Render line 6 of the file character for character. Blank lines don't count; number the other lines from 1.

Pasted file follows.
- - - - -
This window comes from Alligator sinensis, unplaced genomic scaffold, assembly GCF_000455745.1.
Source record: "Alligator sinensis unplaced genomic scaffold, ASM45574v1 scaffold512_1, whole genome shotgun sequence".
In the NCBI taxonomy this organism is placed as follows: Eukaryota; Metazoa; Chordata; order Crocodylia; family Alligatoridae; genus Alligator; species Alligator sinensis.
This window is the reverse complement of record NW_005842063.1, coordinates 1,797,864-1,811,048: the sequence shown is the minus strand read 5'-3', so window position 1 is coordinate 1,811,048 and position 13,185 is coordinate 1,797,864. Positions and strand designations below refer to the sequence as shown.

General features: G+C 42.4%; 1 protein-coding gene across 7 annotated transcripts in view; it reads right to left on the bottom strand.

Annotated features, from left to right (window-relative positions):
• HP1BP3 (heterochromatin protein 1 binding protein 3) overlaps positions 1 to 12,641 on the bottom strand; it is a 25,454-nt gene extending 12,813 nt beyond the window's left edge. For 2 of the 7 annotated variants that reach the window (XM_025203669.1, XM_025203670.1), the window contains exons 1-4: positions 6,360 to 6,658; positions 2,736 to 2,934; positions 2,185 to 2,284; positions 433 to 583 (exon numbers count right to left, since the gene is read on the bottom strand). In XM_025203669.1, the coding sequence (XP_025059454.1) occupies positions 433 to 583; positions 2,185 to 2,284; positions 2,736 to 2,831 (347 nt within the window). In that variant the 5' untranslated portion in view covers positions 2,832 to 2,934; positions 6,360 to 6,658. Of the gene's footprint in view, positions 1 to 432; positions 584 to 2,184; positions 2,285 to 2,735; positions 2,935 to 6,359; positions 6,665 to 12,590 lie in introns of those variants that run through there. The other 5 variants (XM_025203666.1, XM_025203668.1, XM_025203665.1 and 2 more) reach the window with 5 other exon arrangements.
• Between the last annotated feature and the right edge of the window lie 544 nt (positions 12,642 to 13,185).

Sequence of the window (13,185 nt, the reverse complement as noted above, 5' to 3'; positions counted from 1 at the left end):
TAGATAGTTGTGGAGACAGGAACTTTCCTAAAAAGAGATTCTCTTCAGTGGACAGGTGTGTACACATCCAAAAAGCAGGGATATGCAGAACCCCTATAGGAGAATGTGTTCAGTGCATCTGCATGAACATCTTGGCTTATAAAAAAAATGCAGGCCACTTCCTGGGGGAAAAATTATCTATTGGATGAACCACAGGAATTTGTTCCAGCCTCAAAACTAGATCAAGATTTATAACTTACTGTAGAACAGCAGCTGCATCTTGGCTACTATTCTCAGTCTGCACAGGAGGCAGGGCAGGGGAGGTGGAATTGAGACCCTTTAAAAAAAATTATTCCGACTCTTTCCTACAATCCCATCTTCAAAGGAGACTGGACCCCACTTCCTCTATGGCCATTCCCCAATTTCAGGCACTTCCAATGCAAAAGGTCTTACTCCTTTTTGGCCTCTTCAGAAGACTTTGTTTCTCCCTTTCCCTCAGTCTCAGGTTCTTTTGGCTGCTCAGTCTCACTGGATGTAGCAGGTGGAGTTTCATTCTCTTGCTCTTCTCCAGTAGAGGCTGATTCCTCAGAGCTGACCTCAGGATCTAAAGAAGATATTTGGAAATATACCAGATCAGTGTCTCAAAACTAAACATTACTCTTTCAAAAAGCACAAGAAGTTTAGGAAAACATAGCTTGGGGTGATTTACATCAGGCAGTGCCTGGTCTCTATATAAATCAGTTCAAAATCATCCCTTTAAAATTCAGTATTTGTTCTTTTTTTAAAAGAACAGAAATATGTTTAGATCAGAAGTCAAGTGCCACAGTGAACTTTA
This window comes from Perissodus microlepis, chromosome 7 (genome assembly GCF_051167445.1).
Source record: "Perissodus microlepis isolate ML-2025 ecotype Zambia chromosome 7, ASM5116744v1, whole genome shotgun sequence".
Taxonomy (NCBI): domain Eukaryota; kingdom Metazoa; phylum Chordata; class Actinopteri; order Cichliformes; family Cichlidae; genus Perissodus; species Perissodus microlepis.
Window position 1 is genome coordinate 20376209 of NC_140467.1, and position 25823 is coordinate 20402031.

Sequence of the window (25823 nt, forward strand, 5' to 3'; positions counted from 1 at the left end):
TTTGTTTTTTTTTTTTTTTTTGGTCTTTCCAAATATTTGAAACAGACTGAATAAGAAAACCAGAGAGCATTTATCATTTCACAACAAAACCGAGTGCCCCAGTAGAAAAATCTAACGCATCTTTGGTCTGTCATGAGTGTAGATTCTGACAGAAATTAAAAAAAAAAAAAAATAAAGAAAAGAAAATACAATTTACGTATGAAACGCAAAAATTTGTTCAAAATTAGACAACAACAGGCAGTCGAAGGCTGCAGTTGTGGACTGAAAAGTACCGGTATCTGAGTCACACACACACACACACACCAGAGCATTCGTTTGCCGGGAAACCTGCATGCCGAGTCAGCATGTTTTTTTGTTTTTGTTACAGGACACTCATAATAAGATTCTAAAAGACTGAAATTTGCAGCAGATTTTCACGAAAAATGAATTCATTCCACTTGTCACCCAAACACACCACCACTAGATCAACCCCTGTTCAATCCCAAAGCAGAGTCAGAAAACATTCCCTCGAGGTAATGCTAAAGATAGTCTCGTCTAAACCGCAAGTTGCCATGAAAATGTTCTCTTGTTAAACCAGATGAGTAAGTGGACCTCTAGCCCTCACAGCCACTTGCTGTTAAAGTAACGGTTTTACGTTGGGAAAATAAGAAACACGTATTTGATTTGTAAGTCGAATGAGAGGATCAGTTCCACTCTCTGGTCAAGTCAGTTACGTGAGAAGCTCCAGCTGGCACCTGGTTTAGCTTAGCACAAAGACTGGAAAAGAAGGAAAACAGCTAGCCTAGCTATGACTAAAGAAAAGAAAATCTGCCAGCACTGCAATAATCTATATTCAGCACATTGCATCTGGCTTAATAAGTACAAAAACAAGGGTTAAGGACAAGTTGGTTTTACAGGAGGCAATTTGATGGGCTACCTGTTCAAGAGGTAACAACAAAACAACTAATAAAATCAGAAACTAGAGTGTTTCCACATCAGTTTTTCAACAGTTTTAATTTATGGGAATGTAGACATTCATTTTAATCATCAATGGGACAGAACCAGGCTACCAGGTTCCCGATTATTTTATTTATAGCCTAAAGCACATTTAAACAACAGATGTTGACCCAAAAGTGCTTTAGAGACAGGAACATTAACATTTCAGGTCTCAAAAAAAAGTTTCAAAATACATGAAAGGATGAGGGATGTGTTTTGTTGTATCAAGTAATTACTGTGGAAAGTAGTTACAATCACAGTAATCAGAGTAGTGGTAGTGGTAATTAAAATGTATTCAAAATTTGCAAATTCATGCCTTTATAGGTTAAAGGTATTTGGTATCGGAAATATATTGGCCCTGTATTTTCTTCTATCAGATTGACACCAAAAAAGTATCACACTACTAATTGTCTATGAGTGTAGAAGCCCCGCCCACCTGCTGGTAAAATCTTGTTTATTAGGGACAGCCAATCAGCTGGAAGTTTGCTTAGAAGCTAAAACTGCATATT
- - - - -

Annotated features, from left to right (window-relative positions):